Here are some of the latest health and medical news developments, compiled by the editors of HealthDay:
U.S. Death Rate Rises for First Time in Decade
Increasing numbers of people dying from drug overdoses, suicide, Alzheimer’s disease and heart disease helped drive up the death rate in the United States last year for the first time in a decade, according to preliminary data from the National Center for Health Statistics.
The death rate increased from 723.2 deaths per 100,000 people in 2014 to 729.5 in 2015, The New York Times reported.
The suicide death rate rose from 12.7 in the third quarter of 2014 to 13.1 in the third quarter of 2015, the death rate for overdoses rose from 14.1 in the second quarter of 2014 to 15.2 in the second quarter of 2015, and the death rate from unintentional injuries (including car crashes and drug overdoses) rose from 39.9 in the third quarter of 2014 to 42 in the same quarter of 2015.
The rate of death from Alzheimer’s disease increased from 25.4 in 2014 to 29.2 in 2015, The Times reported.
The death rate in the U.S. has been falling for years due to improvements in health, medical technology and disease management, so the increase in 2015 surprised experts.
A severe flu season pushed the death rate up in 2005, AIDS and the flu contributed to a sharp increase in 1993, and there was a slight rise in 1999.
If the death rate continues to rise, it could be a sign of problems in the health of the nation, according to federal researchers.
“It’s an uptick in mortality and that doesn’t usually happen, so it’s significant,” Robert Anderson, the chief of mortality statistics at the National Center for Health Statistics, part of the Centers for Disease Control and Prevention, told The Times.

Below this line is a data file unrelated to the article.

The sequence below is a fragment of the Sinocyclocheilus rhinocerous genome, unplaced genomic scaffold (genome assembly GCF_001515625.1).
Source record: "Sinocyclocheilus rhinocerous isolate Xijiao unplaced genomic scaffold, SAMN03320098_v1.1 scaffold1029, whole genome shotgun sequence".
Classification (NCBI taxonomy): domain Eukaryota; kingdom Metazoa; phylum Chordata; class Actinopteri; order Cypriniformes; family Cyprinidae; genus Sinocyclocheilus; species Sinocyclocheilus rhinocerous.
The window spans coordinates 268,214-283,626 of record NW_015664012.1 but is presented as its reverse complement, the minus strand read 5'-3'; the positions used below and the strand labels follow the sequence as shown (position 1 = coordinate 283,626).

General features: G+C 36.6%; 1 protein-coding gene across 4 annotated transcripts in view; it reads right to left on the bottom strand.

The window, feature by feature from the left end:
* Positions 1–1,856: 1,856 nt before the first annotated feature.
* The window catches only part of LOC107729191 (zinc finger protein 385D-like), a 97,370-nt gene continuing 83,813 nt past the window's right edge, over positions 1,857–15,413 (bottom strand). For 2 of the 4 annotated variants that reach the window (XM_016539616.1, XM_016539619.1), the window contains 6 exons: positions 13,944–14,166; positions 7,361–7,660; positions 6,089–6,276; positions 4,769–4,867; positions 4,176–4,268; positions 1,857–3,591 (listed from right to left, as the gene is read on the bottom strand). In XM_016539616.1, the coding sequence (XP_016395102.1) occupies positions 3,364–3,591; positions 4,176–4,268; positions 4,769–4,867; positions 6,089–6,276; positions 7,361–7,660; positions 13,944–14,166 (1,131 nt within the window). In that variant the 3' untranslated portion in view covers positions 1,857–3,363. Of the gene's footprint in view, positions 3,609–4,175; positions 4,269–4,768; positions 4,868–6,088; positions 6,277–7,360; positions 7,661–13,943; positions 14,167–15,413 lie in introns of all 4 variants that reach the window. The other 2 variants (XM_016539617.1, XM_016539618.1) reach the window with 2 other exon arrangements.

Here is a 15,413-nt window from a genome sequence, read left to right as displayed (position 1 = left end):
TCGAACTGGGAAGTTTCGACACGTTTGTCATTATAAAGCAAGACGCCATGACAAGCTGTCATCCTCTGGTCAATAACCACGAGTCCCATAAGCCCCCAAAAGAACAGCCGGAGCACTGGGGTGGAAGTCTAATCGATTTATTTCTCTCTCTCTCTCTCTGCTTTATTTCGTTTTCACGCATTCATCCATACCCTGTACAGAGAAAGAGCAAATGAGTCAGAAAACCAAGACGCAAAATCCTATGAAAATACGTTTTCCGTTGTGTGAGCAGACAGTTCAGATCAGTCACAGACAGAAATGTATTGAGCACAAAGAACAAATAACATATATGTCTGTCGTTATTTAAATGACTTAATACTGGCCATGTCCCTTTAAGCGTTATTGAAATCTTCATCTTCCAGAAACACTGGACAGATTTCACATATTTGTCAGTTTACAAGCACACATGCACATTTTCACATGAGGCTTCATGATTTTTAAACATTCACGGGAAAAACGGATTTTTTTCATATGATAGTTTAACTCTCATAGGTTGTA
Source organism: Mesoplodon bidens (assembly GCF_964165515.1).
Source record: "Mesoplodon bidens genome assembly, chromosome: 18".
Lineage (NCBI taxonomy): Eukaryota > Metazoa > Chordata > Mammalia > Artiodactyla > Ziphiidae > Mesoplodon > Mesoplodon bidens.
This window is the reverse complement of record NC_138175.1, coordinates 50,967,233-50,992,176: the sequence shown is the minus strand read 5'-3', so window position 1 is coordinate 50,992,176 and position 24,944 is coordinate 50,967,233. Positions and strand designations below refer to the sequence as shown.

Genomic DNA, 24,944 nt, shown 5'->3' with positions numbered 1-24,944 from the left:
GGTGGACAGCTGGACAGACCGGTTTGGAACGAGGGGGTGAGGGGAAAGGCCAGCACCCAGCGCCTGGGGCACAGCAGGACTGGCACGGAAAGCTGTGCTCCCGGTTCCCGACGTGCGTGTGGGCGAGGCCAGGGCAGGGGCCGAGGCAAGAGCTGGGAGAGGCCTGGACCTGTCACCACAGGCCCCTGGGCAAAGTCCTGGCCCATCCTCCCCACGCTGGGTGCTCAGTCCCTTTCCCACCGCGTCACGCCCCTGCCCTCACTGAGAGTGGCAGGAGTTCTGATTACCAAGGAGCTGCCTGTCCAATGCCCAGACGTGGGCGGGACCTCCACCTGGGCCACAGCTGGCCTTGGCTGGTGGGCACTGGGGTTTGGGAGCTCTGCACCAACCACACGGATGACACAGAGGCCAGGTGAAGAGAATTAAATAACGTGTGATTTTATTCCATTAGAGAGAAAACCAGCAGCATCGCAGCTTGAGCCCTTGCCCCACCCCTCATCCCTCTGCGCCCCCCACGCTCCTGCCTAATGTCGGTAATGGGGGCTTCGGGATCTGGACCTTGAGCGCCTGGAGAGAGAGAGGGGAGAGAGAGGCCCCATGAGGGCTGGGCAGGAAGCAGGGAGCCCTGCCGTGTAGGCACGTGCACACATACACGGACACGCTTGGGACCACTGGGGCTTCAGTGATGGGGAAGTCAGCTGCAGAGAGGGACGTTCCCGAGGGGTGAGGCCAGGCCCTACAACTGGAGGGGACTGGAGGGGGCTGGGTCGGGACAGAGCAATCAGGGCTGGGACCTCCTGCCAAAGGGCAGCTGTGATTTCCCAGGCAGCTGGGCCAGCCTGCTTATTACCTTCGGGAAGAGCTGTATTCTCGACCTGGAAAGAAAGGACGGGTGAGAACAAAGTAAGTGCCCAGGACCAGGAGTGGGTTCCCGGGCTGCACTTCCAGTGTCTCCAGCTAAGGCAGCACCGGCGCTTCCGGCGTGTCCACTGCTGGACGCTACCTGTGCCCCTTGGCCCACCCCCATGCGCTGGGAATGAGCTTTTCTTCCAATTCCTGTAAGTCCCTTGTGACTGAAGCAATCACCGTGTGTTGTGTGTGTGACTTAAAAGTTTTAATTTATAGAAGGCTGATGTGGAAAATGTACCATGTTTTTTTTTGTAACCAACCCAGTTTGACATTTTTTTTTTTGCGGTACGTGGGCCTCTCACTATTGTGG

“But the question is, what does it mean? We really need more data to know. If we start looking at 2016 and we see another rise, we’ll be a lot more concerned,” he added.
“We are not accustomed to seeing death rates increase on a national scale,” Centers for Disease Control and Prevention research Andrew Fenelon, who did not work on the paper, told The Times.
“We’ve seen increases in mortality for some groups, but it is quite rare to see it for the whole population,” he explained.
If the trend continues, the U.S. would fall further behind its European counterparts, according to Fenelon.
“Many countries in Europe are witnessing declines in mortality, so the gap between the U.S. and other countries is growing,” he told The Times.
Some experts believe a rising death rate among working class whites is a major factor in the rise of the overall U.S. death rate.
“This is probably heavily influenced by whites,” Sam Harper, an epidemiologist at McGill University in Montreal, told The Times. “It does sort of fit together.”
General Mills Flour Brands Recalled
Possible E. coli contamination has prompted the recall of Gold Medal flour, Wondra flour and Signature Kitchens flour, General Mills says.
To date, no E. coli has been found in any of these products sold at Safeway, Albertsons, Jewel, Shaws, Vons, United, Randalls, and Acme, in any other General Mills flour products, or in the flour manufacturing facility, according to the company.
State and federal officials are investigating 38 cases of illnesses in 20 states caused by E. coli O121 between Dec. 21, 2015 and May 3, 2016. About half of the patients said they made something homemade with flour prior to becoming ill, and some reported using a General Mills flour brand.
E. coli O121 can cause bloody diarrhea and dehydration and is potentially deadly. Those most at risk are seniors, very young children and people with weakened immune systems.
Consumers with any of the recalled products should not use them. People with questions can visit General Mills’ website or call 1-800-230-8103.